Watching You by Lisa Jewell

watching You

Title:                                           Watching You

Author:                                      Lisa Jewell

Publisher:                                 Century

ISBN-10:                                    1780896433

ISBN-13:                                    978-1780896434

Date of Publication:              12th July 2018

Date of Review:                      19th June 2018

 

 

Synopsis

You’re back home after four years working abroad, new husband in tow.

You’re keen to find a place of your own. But for now you’re crashing in your big brother’s spare room.

That’s when you meet the man next door.

He’s the head teacher at the local school. Twice your age. Extraordinarily attractive. You find yourself watching him.

All the time.

But you never dreamed that your innocent crush might become a deadly obsession.

Or that someone is watching you.

 

My Review

Watching You by Lisa Jewell is a psychological thriller with a third-person omniscient narrative. The story starts with a flash-forward prologue announcing the discovery of a body, before chronologically structured chapters reveal events of the three months leading up to the murder. Just who has been murdered is something that isn’t revealed until much later.

Typical of this author, characters have a unique realness about them. Some likeable, some not, but all extremely believable.  Whilst the narrative as a whole is omniscient, each chapter is from a limited perspective of various diverse characters. With the novel full of red herrings Lisa Jewell’s ability to head hop between male and female, old and young, and one social class to another, adds to the story’s intrigue as to who is telling the truth. As soon as you start to think one thing, another sets you off on another trail. Whether you see, Tom as a caring headmaster who protects and supports his students, or a creepy slime ball who hides under his professional status, depends on which character you believe. And his wife, Nicola, is she really as downtrodden as she makes out? Joey, the protagonist is no exception. With self-esteem issues that lead her on a path of self-destruction, can we really trust this character?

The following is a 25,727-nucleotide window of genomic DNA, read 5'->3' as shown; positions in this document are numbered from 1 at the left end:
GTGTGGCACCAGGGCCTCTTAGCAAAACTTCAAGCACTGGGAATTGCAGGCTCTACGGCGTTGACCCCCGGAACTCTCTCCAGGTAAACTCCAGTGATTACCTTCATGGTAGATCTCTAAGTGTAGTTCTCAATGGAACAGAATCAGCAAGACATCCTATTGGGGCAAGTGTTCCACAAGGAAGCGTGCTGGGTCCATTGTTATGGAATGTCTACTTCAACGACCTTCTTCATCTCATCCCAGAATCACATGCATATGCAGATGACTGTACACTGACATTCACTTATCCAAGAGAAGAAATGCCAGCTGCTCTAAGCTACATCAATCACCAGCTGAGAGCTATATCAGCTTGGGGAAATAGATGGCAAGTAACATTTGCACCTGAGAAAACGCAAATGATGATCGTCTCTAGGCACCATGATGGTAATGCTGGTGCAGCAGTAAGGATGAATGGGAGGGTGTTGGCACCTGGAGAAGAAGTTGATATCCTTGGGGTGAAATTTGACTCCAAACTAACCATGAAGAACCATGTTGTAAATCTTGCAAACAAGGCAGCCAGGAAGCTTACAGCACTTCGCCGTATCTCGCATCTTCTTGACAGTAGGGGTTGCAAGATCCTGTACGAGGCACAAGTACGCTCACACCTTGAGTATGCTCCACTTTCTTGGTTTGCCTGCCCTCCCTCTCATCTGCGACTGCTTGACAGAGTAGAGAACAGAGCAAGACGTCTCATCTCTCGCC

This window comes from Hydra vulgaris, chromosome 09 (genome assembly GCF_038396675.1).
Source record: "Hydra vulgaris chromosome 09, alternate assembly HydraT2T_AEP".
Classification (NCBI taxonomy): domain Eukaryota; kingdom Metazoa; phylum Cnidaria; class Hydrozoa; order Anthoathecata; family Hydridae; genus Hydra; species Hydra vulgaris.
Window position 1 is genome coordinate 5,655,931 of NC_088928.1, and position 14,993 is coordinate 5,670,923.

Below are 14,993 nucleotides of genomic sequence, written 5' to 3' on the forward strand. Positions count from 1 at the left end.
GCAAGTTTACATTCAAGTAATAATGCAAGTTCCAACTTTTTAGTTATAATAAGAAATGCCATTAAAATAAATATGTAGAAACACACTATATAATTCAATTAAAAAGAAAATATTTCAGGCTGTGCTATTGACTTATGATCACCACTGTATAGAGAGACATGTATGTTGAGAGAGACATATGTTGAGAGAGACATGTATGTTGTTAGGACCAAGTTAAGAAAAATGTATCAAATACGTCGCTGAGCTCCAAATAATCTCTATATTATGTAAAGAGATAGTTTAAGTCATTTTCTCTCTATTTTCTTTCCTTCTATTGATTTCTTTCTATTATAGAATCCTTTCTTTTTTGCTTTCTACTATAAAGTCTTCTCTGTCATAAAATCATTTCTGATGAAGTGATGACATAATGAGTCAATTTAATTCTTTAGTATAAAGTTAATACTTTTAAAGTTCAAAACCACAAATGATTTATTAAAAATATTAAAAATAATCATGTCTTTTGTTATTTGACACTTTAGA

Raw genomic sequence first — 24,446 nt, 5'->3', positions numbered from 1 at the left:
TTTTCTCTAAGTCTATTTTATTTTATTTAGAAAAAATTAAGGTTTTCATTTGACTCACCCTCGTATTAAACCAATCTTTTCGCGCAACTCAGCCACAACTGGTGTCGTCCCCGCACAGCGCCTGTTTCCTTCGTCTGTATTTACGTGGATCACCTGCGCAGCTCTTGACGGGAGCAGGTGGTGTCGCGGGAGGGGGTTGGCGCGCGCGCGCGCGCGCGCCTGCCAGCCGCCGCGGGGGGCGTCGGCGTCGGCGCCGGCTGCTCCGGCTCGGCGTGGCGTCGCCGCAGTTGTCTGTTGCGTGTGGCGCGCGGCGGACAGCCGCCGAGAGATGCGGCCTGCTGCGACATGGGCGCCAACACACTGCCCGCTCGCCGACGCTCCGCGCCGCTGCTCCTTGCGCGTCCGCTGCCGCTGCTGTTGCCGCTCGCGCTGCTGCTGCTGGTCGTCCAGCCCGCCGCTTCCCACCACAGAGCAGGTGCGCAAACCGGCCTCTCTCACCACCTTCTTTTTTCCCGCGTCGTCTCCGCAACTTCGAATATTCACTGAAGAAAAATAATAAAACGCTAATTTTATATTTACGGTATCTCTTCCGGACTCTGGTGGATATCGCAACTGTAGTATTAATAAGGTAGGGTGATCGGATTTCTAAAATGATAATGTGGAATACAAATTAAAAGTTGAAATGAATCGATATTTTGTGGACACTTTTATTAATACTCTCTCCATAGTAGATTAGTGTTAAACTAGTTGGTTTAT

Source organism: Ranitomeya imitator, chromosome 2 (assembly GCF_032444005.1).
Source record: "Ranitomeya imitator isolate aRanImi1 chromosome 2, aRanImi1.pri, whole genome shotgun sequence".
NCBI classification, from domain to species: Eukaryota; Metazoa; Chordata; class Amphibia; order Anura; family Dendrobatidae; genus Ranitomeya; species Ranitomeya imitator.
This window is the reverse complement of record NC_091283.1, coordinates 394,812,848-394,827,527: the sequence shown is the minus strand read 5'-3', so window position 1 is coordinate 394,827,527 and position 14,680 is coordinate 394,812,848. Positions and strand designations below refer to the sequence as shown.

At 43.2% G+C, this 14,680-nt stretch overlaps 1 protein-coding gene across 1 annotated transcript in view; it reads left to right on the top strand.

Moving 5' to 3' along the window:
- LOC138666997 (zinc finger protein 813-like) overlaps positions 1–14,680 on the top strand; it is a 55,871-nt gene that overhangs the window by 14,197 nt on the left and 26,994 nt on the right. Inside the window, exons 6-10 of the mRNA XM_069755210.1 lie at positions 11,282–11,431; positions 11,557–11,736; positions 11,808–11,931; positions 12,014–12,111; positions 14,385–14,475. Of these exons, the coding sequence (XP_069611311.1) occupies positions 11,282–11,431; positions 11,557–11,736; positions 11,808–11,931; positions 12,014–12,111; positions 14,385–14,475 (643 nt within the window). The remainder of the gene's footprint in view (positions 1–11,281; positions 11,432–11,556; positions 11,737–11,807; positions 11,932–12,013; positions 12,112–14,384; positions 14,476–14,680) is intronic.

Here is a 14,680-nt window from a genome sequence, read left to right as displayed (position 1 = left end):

Although there are lots of characters, I still found the storyline easy to follow. With engaging characters and twists galore, the fast paced short chapters made for a page turning read that saw the novel read within two days. There is brilliant twist at the end, but heart-breaking at the same time.

I recommend this book for anybody who likes Louise Jensen or Jane Corry.5 stars.jpegUnder Literature Love’s rating scheme, this book has been awarded 5 out of 5 stars.  A five-star review means:

 I absolutely loved this book and couldn’t put it down. I recommend you stop what you’re doing and go and buy this book now!  As well as having all the elements of a four-star review, the language is original and compelling; characters jumped off the page, and twists in the plot left me gasping.

Thank you to Lisa Jewell, and Najma Finlay at Penguin Books UK, for an Advance Review copy of this book in return for an honest and unbiased review.

 

 

 

 

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